Waiting for NIN in New Orleans

Reterritorializing Hybrid Space from Avant-Garde to Avantpop, A Media Archaeology of Process-Based Platforms of the Artist-Run Counter-Institution read more

Whose future are you serving?: Interrogating frontier imaginaries within P2P technologies

[PROTEST_BAR]

This half-day workshop engages participants in the construction of a tool for interventions into wireless infrastructure space. The workshop is open to all skill levels and interests and assumes no prior knowledge of networking, electronics or programming. Participants will be introduced to the fundamentals of wireless networking and will program the device to create wireless access points, embedded web servers and custom packet injectors. The focus of these activities is to explore networks and imagine... read more

Presenters

Adam McFillin

Adam is an artist engaged in producing works that investigate power and its presence in the protocols and structures of communications networks. By making signals, packets and protocological rhythms audible or visible, he aims to expose the materiality of the digital network and evade the abstractions that exist between user and machine.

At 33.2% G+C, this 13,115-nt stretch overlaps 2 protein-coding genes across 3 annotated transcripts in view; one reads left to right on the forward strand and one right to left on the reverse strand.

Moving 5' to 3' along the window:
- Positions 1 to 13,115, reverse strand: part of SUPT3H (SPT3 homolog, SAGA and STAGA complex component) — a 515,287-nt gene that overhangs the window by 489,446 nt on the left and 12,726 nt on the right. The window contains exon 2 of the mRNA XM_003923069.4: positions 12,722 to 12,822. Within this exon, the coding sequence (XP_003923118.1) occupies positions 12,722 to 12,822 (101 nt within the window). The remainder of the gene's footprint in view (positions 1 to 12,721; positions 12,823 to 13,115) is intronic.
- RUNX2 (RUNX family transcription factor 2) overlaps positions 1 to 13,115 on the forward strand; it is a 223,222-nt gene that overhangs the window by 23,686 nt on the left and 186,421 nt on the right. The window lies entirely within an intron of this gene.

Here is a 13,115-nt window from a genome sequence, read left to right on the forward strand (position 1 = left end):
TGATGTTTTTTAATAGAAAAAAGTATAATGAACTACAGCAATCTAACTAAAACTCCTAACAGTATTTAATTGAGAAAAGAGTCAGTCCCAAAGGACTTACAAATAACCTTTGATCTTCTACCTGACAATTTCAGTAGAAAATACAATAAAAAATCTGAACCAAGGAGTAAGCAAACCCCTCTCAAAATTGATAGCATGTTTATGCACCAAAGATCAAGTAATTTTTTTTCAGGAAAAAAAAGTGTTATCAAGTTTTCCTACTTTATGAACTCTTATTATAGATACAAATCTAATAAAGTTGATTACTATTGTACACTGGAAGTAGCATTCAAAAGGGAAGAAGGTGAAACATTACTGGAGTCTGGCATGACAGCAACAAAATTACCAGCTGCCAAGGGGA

Andreas Dzialocha

Andreas is an electric bass player, producer, composer and developer. His work consists of both digital and physical environments, spaces, festivals, software or platforms for participants and listeners. The computer itself serves as an artistical, political, social or philosophical medium, dealing with computer culture, machine learning, platform politics or decentralized networks. He studied art history, musicology, media philosophy and computer science in Berlin where he also lives and works.

Andrew Louis

Andrew is a software developer based in Toronto. He's currently working on building a digital Memex as well as researching the history of similar projects. Previously, he was the co-founder and CTO of ShopLocket, an ecommerce startup acquired in 2014. When he's not coding, he spends his time on obsessive projects such as attempting to bike on every street in Toronto, taking photos of only doors (instagram: @hyfen), and making voxel art.

Biyi Wen

Biyi is an archiver living in Rotterdam. Currently enrolled in Experimental Publishing Masters course in Piet Zwart Institute.

Brett Ian Balogh

Brett is a Chicago-based artist, designer and instructor making aural, sculptural and cartographic explorations of the electromagnetic spectrum. He is currently an adjunct associate professor at the School of the Art Institute of Chicago, teaching courses in tactical media, electronics, robotics and biological communications.

Brett Wallace